In addition to its primacy in the commercial exhibition of motion pictures, "Blacksmith Scene" is also a historically noteworthy film in how it's staged to form an artificial setting and fictional narrative. As primitive as it appears today, it was probably the most complex film made to date. Before its filming, Dickson and Heise had filmed brief displays of sport, such as boxing, which would prove a very popular subject in early American film. Other experiments such as "Dickson Greeting" (1891) and "A Hand Shake" (1892) were mere recordings of the motion of gestures and weren't released commercially. So too were the early experiments by others like Louis Le Prince and Woodsworth Donisthorpe. Thus, the history of film as a commercial industry begins with "Blacksmith Scene".

Although with a slightly less restrictive definition of "motion pictures", one could argue that Eadweard Muybridge, Ottomar Anschütz, Émile Reynaud and others beat Thomas Edison to it. Nevertheless, this film is a departure from anything made before.

The film, "Blacksmith Scene", consists of a stationary long shot lasting around half a minute of three blacksmiths who take a brief break from blacksmithing to pass around a bottle of beer. It's primitive--a silhouette of a man standing in front of the camera and on the left-hand side of the frame is briefly seen before, I assume, being told to move out of the picture. The trademark sunlit shadows and black background of the "Black Maria" become an overused setting in the early Edison films, but in regards to the time of this film, it wasn't hackneyed yet. Nevertheless, there are three actors (in actuality, employees of Edison who worked on the invention of the Kinetoscope) pretending to be blacksmiths, and they act out a fictional scene of blacksmithing.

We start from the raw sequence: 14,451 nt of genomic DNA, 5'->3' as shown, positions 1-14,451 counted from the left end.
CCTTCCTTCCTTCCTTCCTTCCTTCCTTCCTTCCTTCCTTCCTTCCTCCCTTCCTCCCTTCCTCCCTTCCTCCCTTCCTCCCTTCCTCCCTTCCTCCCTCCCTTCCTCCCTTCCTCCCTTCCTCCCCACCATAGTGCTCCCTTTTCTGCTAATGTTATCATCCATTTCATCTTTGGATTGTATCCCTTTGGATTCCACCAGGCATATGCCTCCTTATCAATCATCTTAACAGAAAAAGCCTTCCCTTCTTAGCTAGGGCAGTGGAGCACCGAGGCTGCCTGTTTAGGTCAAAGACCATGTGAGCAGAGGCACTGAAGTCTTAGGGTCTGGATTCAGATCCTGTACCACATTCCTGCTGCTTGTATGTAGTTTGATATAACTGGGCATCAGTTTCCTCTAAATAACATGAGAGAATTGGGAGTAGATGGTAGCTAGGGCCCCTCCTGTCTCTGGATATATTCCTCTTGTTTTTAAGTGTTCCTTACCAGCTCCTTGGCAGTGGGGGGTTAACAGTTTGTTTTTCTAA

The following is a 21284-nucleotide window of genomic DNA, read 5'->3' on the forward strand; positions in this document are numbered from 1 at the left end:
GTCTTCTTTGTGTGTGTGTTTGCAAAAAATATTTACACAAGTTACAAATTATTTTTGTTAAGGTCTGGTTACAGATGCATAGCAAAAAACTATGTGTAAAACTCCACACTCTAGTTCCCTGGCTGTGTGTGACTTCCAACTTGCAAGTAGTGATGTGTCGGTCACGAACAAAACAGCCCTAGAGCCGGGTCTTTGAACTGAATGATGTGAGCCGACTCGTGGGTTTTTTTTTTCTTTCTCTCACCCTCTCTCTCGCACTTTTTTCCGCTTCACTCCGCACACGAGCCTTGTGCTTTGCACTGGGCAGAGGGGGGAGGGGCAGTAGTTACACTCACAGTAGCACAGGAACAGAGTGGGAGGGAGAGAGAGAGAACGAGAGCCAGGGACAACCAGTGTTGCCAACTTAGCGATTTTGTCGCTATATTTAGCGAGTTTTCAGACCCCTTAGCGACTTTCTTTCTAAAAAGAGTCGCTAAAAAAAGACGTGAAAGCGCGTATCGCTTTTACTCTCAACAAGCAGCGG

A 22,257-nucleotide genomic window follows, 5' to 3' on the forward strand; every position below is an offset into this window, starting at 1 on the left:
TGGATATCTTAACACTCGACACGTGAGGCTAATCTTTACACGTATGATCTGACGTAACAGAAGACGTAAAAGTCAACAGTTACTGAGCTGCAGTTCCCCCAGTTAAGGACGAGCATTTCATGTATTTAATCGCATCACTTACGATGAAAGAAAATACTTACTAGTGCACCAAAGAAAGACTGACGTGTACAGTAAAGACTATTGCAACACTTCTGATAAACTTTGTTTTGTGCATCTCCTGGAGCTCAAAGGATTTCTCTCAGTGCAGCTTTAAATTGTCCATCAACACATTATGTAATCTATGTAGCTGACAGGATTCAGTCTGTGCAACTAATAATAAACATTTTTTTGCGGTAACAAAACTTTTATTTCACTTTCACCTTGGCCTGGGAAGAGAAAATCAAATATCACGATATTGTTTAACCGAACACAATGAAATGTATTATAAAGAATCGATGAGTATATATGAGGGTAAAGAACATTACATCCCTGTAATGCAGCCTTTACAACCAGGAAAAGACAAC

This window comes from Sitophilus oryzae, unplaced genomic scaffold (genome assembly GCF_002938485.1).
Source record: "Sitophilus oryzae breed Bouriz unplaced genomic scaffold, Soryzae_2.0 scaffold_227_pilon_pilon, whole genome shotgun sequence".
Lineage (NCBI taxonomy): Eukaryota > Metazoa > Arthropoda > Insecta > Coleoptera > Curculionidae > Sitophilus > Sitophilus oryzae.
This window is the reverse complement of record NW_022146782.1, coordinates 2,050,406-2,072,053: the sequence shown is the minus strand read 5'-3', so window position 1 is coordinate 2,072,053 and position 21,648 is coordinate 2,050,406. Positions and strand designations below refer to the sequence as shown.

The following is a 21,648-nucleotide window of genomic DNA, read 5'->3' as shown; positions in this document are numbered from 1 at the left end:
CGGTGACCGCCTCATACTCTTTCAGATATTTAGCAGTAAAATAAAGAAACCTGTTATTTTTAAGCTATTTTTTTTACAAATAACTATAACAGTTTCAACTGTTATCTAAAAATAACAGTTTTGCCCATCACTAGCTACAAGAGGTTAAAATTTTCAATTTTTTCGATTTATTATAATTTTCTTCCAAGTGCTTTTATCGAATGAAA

Moreover, as Charles Musser has pointed out, the film's narrative is nostalgic--recalling a bygone era when drinking while working was commonplace. In this sense, the film is a reconstruction of the past--something that the Edison Company would take further in "The Execution of Mary, Queen of Scots" (1895).

"Blacksmith Scene" received widespread distribution--was, in fact, one of the first such films to be seen by many, and as such, was one of the earliest films to influence other filmmakers and to encourage remakes. The Lumière Company remade it as "Les Forgerons" (Blacksmiths at Work) in 1895. Also with the title "Blacksmiths at Work" is James Williamson's film made in 1898. The Edison Company, itself, remade it in 1895 (actually their third blacksmithing scene--the first being a now-lost experiment in 1891). Although not influenced by these commercial films (or vice versa), blacksmithing was also the subject of scientific analyses around this time in films of Albert Londe, as well as Étienne-Jules Marey and Charles Fremont.

(Note: This is the second in a series of my comments on 10 "firsts" in film history. The other films covered are Traffic Crossing Leeds Bridge (1888), Annabelle Serpentine Dance (1895), The Execution of Mary, Queen of Scots (1895), La Sortie des usines Lumière (1895), L' Arroseur arose (1895), L' Arrivée d'un train à La Ciotat (1896), Panorama du Grand Canal vu d'un bateau (1896), Return of Lifeboat (1897) and Panorama of Eiffel Tower (1900).)